For fixed , we have


Note that term is ignored since it does not play a role in the minimization problem. Furthermore, we use the alternating direction method of multipliers to solve Problem (9).

The surrogate augmented Lagrangian function for Problem (9) is


Notice that and donate the Lagrange multipliers with respect to and . “Surrogate” here means that does not include the constraints (9a) and (9b). “Augmented” indicates that contains two quadratic terms which are scaled by constant , and these two terms are used to further regularize the equality constraints in (9). ADMoM solves Problem (9) by following update rules[39]:


Note that (11)-(14) contains two quadratic programming problems and two linear computations. Furthermore, (11)-(14) can be simplified into the following proposition.

Proposition 3.

Each node iterates with randomly initialization and ,


where .


A similar proof can be found in [21]. By solving (12) directly, we have that , and thus, (12) can be eliminated by directly plugging the solution into (11), (13), and (14).

By plugging the solution of (12) into (13) and (14), we can achieve that , and , respectively. Let be the initial condition, we have that for . Thus, (12), (13), and (14) can be simplified further as , and , respectively.

By plugging the solution of (12) into (11), the sixth and seventh terms of the objective function in (11) can be simplified as . Moreover, notice that the following equality holds for the forth and fifth terms of the objective function in (11):

where . Note that the first equality holds as for , the third equality holds as , which holds when . Thus, we only need to calculate at each iteration for (11). As a result, (13) and (14) can be written as (17).

Using these results, we can rewrite Problem (11) as follows

Let and denote the Lagrange multipliers associated with the constraints and , respectively. As a result, we have the Lagrange function for (11) as

By KKT conditions, we have

Note that and , thus, the second equality yields . Let and , the first equality yields (16). can be achieved by solving the dual problem of Problem (11), which yields (15). ∎

Note that (15) is a quadratic programming problem with linear inequality constraints. (16) and (17) are direct computations. is a diagonal matrix. Thus, always exists and is easy to compute. (15)-(17) are fully distributed iterations as each node uses their own sample data and . But the computations of and at node require the value of form neighboring nodes. This can be achieved by allowing communications between nodes. The centralized Min-Problem (9) can be solved in a fully distributed fashion now.

Iv-C Distributed algorithm for minimax problem

By combining the above Proposition 3 with Problem (8), we have the method of solving Problem (6) in a distributed way as follows: The first step is that each node randomly pick an initial and , then solve Max-Problem (8) with , and obtain, the next step is to solve Min-Problem (9) with using Proposition 3, and obtain , then we repeat solving max-problem with from the previous step and min-problem with from the previous step until the pair achieves convergence. The iterations of solving Problem (6) can be summarized as follows:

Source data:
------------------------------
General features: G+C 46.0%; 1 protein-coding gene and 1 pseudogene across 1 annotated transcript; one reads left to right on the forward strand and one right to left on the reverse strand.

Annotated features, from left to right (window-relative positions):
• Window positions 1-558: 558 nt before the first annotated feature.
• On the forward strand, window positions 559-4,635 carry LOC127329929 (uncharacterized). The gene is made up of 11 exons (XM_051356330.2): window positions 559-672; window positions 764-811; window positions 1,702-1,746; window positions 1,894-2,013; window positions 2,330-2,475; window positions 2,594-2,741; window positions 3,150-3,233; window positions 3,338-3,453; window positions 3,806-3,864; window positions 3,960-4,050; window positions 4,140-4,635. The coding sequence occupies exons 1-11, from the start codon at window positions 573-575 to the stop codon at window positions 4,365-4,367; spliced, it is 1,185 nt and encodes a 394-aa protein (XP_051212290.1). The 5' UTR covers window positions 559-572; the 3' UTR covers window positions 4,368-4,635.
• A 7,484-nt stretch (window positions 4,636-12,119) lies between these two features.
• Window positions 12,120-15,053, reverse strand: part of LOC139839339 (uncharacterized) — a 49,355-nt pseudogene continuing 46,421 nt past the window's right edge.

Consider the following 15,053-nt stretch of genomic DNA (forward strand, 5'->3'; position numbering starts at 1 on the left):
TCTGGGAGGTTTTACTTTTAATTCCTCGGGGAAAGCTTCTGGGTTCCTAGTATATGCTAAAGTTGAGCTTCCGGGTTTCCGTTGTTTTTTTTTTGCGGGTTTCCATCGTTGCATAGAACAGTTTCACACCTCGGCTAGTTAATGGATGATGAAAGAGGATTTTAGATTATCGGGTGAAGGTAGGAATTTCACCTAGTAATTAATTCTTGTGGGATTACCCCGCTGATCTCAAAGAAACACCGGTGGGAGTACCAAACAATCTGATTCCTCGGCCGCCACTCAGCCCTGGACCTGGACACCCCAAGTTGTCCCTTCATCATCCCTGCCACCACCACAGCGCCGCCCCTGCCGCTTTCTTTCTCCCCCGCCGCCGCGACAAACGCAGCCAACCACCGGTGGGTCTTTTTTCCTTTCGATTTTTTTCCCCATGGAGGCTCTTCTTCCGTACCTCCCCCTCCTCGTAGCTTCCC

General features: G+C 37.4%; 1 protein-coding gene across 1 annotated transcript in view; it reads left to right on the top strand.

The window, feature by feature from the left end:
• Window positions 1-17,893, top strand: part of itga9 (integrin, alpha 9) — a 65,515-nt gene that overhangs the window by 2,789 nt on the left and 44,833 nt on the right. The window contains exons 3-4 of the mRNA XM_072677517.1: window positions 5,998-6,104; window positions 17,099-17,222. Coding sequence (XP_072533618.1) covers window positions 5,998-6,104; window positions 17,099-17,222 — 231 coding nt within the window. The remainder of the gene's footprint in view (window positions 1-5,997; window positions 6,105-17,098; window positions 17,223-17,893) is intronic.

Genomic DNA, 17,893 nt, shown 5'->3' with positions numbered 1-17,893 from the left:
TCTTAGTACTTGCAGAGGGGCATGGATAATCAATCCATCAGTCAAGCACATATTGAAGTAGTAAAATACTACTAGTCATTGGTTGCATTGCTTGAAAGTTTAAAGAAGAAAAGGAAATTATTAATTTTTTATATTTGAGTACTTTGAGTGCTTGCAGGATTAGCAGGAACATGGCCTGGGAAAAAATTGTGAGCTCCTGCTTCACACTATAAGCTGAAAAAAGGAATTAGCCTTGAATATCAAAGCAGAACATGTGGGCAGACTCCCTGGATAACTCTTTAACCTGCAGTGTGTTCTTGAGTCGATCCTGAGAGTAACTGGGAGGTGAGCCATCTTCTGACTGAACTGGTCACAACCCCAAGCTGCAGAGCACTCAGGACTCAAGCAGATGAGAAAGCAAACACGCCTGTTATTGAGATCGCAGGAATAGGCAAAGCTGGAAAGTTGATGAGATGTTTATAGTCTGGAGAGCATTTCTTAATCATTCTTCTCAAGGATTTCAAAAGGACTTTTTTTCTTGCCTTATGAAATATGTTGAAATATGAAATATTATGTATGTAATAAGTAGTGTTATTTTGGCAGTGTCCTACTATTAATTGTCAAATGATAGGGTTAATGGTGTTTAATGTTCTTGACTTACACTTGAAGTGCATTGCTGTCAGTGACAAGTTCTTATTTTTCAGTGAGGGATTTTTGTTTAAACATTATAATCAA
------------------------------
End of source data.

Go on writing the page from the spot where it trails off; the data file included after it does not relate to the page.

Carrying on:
Proposition 4.

With arbitrary initialization and , the iterations per node are given by:


where .

Iterations (18)-(21) are summarized into Algorithm 1. Note that at any given iteration of the algorithm, each node computes its own local discriminant function for any vector as


Algorithm 1 solves the minimax problem using ADMoM technique. It is a fully decentralized network operation, and it does not require exchanging training data or the value of decision functions, which meets the reduced communication overhead and privacy preservation requirements at the same time. The nature of the iterative algorithms also provides resiliency to the distributed machine learning algorithms. It provides mechanisms for each node to respond to its neighbors and the adversarial behaviors in real time. When unanticipated events occur, the algorithm will be able to automatically respond and self-configure in an optimal way. Properties of Algorithm can be summarized as followings.

Algorithm 1
Randomly initialize and
for every .
1:  for do
2:        for all do
3:             Compute via (18).
4:        end for
5:        for all do
6:             Compute via (19).
7:             Compute via (20).
8:        end for
9:        for all do
10:            Broadcast to all neighbors .
11:       end for
12:       for all do
13:             Compute via (21).
14:       end for
15: end for

Iv-D Game of Games

The zero-sum minimax Problem (5) is a global game between the two players, i.e., a learner and an attacker. The game captures the interactions on a network of nodes. However, based on the properties of network, the two-person zero-sum game can be treated as small games between a local learner and a local attacker. If we treat each node as a player, then the global game can be decomposed into smaller games in which each node constitutes a local game between the local learner at the node and the local attacker who attacks the node. We call this unique structure “Game of Games”.

To state more formally, we let the two-player zero sum game be represented by which is equivalent to a game of games defined by where